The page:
On 5 March 2015, the German Federal Court of Justice (I ZR 161/13) issued a ruling that two wordmarks that consist of the same three letters, albeit in a different order (here: IPS and ISP), might lead to confusion as to the origin of goods and services sold under these marks. In particular, the Court noted that the pronunciation of the individual letters in their given order had the same sequence of vowels (here: i-e-e, German pronunciation). Thus, the Court found there to be a likelihood of confusion between the two wordmarks that were both used for IT services. Continue Reading Likelihood of Confusion in the Case of Wordmarks that Use Identical Letters, Albeit in a Different Order – IPS/ISP

Taking pictures of food and sharing them online through social media has become a new cultural phenomenon. The trend has become so popular that entire blogs and YouTube channels are now devoted to food photography. A recently published article in the German Daily Newspaper Die Welt has, however, spawned some debate whether taking a picture of an elaborately arranged dish and posting it online might be illegal in the sense that it infringes copyright. According to a lawyer cited in that article, food arrangements are, in principle, copyrightble. If this was in fact the case, posting food images to social media without permission could constitute an unauthorized derivative use of a copyrighted work. Continue Reading Food Plating and Copyright – Can Instagramming Your Meal Be Construed as Copyright Infringement?

In Germany, questions of patent infringement and validity are (somewhat controversially) tried separately in different courts. While the Federal Patent Court has exclusive jurisdiction over actions for nullity (section 81(4) of the Patent Act) with a possible appeal to the Federal Court of Justice, infringement proceedings are dealt with by the civil divisions of Continue Reading Patent Claims Must Be Reviewed Independently by Infringement and Nullity Courts According to the German Federal Court of Justice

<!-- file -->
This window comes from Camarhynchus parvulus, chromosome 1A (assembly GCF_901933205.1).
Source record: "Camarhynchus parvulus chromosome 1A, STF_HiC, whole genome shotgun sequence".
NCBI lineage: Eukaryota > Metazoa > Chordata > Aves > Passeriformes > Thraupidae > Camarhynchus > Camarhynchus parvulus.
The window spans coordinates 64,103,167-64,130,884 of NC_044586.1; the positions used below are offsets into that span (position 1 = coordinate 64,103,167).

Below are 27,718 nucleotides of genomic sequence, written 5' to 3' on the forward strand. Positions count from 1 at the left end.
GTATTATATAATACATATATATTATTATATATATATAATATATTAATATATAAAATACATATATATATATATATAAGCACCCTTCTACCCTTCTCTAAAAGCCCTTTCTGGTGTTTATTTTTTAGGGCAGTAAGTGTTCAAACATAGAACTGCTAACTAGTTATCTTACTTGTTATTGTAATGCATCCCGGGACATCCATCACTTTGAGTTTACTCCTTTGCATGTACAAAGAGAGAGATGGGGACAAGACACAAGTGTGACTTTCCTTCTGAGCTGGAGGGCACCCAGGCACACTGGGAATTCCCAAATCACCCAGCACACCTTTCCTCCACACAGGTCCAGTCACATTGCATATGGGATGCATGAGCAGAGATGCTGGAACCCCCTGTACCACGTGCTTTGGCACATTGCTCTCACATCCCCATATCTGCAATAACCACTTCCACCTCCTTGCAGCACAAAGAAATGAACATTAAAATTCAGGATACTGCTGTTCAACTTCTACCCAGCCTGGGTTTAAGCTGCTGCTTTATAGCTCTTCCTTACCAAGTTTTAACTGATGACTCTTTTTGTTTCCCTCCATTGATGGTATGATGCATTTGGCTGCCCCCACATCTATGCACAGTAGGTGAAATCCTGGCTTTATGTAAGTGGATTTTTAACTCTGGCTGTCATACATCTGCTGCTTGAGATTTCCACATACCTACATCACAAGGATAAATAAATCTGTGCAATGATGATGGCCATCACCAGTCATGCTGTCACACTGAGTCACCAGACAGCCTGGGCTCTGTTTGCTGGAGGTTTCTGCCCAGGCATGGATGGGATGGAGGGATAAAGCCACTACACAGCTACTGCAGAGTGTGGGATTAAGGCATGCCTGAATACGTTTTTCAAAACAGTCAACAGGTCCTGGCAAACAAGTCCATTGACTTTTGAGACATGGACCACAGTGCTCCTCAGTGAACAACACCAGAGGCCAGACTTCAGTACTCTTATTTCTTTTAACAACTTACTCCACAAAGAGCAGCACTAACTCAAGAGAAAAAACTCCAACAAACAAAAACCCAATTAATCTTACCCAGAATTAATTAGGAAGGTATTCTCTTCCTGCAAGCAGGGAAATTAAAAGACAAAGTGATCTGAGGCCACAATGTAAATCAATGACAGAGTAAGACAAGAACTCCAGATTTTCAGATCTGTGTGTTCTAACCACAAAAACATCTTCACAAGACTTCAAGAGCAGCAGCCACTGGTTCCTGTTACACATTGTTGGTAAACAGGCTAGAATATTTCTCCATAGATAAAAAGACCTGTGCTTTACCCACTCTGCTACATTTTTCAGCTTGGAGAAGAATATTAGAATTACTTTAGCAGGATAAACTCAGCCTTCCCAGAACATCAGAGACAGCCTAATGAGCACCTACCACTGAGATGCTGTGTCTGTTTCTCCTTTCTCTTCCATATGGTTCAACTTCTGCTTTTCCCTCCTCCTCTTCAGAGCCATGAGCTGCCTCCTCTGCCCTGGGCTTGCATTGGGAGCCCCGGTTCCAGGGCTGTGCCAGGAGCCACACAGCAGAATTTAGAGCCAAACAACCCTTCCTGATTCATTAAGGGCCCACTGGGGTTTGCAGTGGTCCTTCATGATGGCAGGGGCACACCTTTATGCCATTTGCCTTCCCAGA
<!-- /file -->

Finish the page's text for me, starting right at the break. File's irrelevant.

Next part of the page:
Two recent judicial decisions in Germany have the potential to limit the scope of protection conferred by color trademark registrations. Since color marks lack inherent distinctiveness and are, therefore, not per se registerable, the issue, in both proceedings, turned on whether the applicant had submitted actual evidence of acquired distinctiveness. Continue Reading German Courts Decide on the Validity of Color Trademarks (and on the Evaluation of Survey Evidence)

Der BGH hat mit Urteil vom 9. Juli 2015 (I ZR 46/12 – Die Realität II) entschieden, dass die Verlinkung eines auf einer Online-Videoplattform verfügbaren Werkes unter Verwendung der sog. Framing-Technik grundsätzlich keine Urheberrechtsverletzung darstellt – jedenfalls dann nicht, wenn die urheberrechtlich geschützten Inhalte
mit Zustimmung des Rechteinhabers auf der Videoplattform eingestellt wurden. Continue Reading Die Einbindung von fremden Inhalten mittels „Framing“ kann Urheberrechte verletzen